Knowing that immunity from prosecution for himself and his proxies is impossible – another way of immunisation from prosecution is necessary, other than prolonged due process. This then leaves open the expectation by Zuma that this can only happen through the continued manipulation of institutions, systems and processes, not via the figment of a formal 'guarantee of immunity from prosecution' or a later presidential pardon (which is premised on an admission of guilt and legal culpability for corruption, which he will be keen to avoid). 

So, Zuma's one bargaining chip will be to try and get Ramaphosa to agree to circuitous and tortuous delays in ensuring that cases against him are not processed and prosecuted – that's likely the guarantee that he seeks which can only happen IF and when there is wholesale manipulation of processes, institutions, systems and appointments in government – especially in the criminal justice cluster. What Zuma might be seeking is basically a continuation of a mode of politics and governance that imitates his disastrous style.

Managing the aftermath

In the short term, for Ramaphosa, this might mean keeping Jacob Zuma in office rather than implicate himself in the ignominy of meddling with processes and hollowing our institutions. But it does mean that by the end of Zuma's term, there may be no institutions of any worth left to preside over and he would literally have to reconstruct democratic governance systems from scratch.

Executive-minded government, based on a crude interpretation of "majoritarian views" is a real train of thought in the ANC. Rule by executive decree and the crude implementation of a majority view – whether moral or immoral, right or wrong – it is argued, is better for socio-economic development. The argument goes that in such systems, once a majority decision is taken, all that matters is efficiency in its execution and implementation. This kind of thinking around government and governance is anathema to a developmental democracy or a democracy that is developmental – and it effectively means subverting our current constitutional system of governance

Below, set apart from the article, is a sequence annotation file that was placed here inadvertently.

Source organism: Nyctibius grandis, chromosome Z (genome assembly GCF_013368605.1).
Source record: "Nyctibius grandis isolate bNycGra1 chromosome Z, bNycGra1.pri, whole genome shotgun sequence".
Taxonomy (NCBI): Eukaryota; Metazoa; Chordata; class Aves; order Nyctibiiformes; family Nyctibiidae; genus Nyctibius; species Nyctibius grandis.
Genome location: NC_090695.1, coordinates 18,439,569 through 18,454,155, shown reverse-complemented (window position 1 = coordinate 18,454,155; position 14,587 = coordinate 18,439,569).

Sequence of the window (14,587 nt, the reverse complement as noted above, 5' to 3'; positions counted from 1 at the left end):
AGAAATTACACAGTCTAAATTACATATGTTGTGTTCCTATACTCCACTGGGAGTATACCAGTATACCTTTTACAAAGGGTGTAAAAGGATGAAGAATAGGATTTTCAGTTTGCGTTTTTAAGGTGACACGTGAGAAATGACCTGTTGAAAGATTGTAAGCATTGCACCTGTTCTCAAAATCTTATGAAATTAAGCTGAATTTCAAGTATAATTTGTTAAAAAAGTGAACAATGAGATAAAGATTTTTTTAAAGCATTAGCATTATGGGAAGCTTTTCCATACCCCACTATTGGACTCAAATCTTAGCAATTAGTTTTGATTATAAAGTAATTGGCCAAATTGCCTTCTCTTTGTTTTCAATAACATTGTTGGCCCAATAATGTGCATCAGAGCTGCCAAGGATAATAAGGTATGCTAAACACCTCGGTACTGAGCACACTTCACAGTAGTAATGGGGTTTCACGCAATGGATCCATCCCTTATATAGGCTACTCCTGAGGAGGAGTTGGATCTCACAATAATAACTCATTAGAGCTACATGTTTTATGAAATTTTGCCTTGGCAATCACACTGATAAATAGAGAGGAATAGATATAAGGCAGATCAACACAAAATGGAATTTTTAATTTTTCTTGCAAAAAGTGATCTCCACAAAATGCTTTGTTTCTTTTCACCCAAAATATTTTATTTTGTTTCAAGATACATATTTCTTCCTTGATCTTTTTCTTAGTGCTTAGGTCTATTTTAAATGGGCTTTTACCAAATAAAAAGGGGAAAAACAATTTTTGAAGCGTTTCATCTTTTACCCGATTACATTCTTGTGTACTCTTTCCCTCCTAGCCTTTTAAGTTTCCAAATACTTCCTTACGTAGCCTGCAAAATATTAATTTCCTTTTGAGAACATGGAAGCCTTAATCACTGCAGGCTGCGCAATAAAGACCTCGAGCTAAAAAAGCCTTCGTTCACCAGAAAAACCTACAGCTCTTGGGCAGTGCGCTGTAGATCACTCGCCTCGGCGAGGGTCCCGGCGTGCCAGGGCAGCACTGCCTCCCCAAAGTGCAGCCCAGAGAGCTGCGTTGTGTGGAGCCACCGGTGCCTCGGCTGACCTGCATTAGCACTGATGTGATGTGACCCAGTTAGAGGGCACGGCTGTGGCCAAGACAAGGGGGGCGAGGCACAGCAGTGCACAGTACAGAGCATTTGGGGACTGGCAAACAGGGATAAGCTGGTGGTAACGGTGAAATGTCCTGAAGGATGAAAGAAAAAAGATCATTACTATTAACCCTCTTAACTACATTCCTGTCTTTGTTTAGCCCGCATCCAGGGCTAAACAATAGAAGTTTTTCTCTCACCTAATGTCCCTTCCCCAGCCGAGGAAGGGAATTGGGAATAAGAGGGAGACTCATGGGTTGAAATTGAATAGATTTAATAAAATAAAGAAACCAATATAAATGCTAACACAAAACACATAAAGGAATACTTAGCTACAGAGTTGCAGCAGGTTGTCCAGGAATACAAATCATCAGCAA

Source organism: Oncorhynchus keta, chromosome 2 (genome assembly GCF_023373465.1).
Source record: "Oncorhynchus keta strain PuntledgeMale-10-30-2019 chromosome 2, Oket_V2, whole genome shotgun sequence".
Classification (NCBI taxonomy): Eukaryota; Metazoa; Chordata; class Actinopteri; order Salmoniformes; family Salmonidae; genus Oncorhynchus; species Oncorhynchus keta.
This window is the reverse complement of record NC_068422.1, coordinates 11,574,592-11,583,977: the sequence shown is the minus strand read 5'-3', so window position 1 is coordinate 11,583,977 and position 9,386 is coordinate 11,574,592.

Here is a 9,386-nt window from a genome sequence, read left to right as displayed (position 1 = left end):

The issue in the transition between the 5th and 6th administrations, as Ramaphosa calls it, is therefore not that Zuma wants Ramaphosa to give him what he knows is not Ramaphosa's to give. It is that he seeks an entrenchment of government and rule through institutional decay, system manipulation, process subversion and procedural irregularity – which means that the political and governance vices of informality, impunity and unaccountability entrench themselves. This undermines both the rule of law, and the rule by law.

So, whatever the eventual outcome of the "fruitful and constructive" discussions between Zuma and Ramaphosa, the potential resignation of uBaba and the subsequent continuation, entrenchment and consolidation of a form of rule that subverts the Constitution, are what our real fears should be about. This is where our vigilance should be trained on – probably well into Ramaphosa's term.

- Sarakinsky is the academic director of the Wits School of Governance. Fakir is Director of Programs at the Auwal Socio-Economic Research Institute (asri), part time lecturer at the Wits School of Governance and serves on the board of directors of Afesis-Corplan.

Disclaimer: News24 encourages freedom of speech and the expression of diverse views. The views of columnists published on News24 are therefore their own and do not necessarily represent the views of News24.

Read more on:    cyril ramaphosa  |  jacob zuma